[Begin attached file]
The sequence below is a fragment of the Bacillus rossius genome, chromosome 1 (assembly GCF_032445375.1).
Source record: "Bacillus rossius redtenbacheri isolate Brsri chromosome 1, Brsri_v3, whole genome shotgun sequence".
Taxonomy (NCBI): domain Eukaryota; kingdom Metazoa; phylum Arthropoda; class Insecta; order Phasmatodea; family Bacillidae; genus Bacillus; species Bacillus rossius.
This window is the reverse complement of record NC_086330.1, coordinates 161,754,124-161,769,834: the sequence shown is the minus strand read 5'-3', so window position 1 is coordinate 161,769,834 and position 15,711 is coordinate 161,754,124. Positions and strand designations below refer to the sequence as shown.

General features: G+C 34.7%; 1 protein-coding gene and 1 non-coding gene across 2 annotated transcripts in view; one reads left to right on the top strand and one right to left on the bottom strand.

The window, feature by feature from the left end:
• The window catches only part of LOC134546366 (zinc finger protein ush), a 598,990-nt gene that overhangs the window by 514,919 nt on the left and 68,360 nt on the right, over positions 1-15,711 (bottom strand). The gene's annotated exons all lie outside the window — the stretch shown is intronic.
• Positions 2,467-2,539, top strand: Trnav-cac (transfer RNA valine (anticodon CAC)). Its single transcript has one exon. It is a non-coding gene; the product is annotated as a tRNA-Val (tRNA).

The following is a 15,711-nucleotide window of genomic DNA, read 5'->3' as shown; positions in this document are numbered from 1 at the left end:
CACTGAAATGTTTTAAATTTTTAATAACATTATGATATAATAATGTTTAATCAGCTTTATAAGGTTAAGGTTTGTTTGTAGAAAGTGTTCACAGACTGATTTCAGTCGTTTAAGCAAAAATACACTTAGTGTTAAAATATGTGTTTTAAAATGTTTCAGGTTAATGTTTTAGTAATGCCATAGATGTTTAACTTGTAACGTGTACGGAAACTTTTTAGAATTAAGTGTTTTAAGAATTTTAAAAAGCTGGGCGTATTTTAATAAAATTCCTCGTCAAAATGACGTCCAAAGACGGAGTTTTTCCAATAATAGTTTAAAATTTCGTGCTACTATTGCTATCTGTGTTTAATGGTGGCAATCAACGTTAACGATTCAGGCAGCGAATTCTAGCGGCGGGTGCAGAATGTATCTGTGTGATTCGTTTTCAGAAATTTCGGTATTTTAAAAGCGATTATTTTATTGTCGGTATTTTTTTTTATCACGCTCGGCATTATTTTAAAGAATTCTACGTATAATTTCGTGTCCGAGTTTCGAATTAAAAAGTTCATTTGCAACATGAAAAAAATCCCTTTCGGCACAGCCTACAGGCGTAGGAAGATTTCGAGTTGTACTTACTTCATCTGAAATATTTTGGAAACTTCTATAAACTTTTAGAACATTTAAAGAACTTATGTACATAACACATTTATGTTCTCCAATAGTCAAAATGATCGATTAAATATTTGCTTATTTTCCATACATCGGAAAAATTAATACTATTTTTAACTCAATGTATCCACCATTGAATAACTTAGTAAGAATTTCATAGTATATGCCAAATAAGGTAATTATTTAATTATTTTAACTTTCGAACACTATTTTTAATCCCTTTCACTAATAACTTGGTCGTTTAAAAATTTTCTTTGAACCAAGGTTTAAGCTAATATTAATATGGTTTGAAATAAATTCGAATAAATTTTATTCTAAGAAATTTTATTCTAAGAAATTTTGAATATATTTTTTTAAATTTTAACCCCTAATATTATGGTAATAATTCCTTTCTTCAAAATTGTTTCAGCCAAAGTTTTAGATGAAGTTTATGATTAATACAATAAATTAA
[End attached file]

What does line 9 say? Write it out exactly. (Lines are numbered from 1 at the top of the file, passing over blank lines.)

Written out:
The following is a 15,711-nucleotide window of genomic DNA, read 5'->3' as shown; positions in this document are numbered from 1 at the left end: